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 Journal of Zhejiang University SCIENCE A 2005 Vol.6 No.1 P.38~42 http://doi.org/10.1631/jzus.2005.A0038

A novel constant modulus array for multiuser detection*

 Author(s):  Ji-dong Zhang1,2, Bao-yu Zheng3, Hong-liang Fu4 Affiliation(s):  1. Department of Electronic Engineering, Shanghai Jiaotong University, Shanghai 200030, China; more Corresponding email(s):   hdcools@sjtu.edu.cn Key Words:  Constant modulus algorithm, Adaptive array, Wavelet de-noising, Multiuser detection, CDMA Share this article to： More <<< Previous Article|Next Article >>>

ZHANG Ji-dong, ZHENG Bao-yu, FU Hong-liang. A novel constant modulus array for multiuser detection[J]. Journal of Zhejiang University Science A, 2005, 6(1): 38~42.

@article{title="A novel constant modulus array for multiuser detection",
author="ZHANG Ji-dong, ZHENG Bao-yu, FU Hong-liang",
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pages="38~42",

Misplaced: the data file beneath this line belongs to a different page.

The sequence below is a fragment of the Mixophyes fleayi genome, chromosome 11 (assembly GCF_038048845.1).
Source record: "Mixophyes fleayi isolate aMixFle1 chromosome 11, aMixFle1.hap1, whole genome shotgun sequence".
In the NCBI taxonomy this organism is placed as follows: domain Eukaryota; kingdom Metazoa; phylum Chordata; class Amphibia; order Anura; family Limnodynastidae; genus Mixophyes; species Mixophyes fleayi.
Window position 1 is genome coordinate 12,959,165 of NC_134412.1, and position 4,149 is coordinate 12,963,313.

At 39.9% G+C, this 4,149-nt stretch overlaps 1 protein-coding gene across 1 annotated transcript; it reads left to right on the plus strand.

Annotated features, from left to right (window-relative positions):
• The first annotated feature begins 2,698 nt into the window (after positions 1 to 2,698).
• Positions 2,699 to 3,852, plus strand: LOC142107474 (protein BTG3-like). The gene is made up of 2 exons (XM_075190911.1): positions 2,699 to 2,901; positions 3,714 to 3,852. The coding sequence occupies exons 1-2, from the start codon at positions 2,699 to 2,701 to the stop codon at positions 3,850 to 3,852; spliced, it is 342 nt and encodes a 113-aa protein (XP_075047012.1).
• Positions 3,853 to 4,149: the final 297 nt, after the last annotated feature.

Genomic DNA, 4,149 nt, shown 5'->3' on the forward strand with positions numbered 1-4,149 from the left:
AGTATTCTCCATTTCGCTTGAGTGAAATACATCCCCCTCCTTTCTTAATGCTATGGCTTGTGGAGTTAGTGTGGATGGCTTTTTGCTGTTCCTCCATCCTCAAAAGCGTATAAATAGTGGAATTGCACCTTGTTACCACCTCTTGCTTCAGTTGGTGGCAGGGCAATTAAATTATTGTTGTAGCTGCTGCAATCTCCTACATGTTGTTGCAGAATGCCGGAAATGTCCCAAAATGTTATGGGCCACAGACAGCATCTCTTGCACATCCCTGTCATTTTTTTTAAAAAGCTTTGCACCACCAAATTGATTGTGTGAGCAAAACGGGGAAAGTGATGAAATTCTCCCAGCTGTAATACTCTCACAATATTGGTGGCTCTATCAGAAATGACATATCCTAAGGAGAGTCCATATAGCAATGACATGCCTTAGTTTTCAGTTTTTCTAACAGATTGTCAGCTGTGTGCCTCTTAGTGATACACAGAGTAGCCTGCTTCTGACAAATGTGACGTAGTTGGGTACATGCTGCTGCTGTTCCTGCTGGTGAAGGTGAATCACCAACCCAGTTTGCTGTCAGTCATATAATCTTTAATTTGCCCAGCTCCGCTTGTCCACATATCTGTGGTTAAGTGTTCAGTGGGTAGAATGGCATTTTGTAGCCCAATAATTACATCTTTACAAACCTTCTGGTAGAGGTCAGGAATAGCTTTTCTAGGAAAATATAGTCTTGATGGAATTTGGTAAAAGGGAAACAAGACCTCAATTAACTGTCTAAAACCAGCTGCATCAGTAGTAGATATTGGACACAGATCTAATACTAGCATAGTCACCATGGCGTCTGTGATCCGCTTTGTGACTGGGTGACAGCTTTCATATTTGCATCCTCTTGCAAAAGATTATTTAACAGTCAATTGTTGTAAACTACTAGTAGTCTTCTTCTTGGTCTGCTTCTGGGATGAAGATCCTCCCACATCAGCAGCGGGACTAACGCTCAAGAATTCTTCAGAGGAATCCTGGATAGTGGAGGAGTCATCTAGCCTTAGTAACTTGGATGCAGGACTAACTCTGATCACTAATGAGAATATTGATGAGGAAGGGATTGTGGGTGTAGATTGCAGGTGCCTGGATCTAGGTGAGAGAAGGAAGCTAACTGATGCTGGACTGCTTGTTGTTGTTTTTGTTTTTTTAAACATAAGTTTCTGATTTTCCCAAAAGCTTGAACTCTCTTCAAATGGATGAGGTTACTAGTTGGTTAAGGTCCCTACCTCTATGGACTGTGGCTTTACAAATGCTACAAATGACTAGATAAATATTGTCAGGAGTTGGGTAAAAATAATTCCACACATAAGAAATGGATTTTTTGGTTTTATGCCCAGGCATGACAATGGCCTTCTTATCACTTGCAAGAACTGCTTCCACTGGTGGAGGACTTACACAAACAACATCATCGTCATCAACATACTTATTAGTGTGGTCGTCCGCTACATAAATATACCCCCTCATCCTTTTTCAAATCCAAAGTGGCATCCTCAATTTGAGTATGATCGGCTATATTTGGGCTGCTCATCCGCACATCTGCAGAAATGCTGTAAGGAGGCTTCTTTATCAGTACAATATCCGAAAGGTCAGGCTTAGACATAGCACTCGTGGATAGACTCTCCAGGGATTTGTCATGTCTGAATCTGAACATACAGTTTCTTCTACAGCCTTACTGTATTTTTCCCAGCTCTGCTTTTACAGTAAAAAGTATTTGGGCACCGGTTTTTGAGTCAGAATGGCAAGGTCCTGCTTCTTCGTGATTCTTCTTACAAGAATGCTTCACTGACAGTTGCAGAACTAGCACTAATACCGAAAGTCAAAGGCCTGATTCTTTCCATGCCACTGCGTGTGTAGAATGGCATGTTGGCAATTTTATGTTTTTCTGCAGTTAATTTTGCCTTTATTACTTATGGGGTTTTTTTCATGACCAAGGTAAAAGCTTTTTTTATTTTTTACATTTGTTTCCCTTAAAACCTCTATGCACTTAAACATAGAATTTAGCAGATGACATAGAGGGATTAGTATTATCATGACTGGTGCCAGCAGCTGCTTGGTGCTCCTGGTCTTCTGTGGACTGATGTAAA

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A1 - ZHANG Ji-dong
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PB - Zhejiang University Press & Springer
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DOI - 10.1631/jzus.2005.A0038

Abstract:
This paper proposes a new multitarget constant modulus array structure for code division multiple access (CDMA) systems. The new algorithm for the structure is called pre-despreading and wavelet denoising constant modulus algorithm (D-WD-CMA). In the new algorithm, the pre-despreading is applied to multitarget arrays to remove some multiple access interferences. After that the received signal is subjected to wavelet de-noising to reduce some noise, and used in CMA adaptive iteration for signal separation. Simulation results showed that the proposed algorithm performed better than the traditional CMA algorithm.

## .  INTRODUCTION

The constant modulus algorithm (CMA) is a very effective blind approach to remove multiple access interference (MAI) and had recently been applied to direct-sequence code division multiple access (DS-CDMA) systems with array antennas, and shown to have tremendous potential for increasing cellular system capacity (Zhu et al., ). But the CMA algorithm lacks signal-selectivity and may capture an interference instead of the desired user. Pre-despread-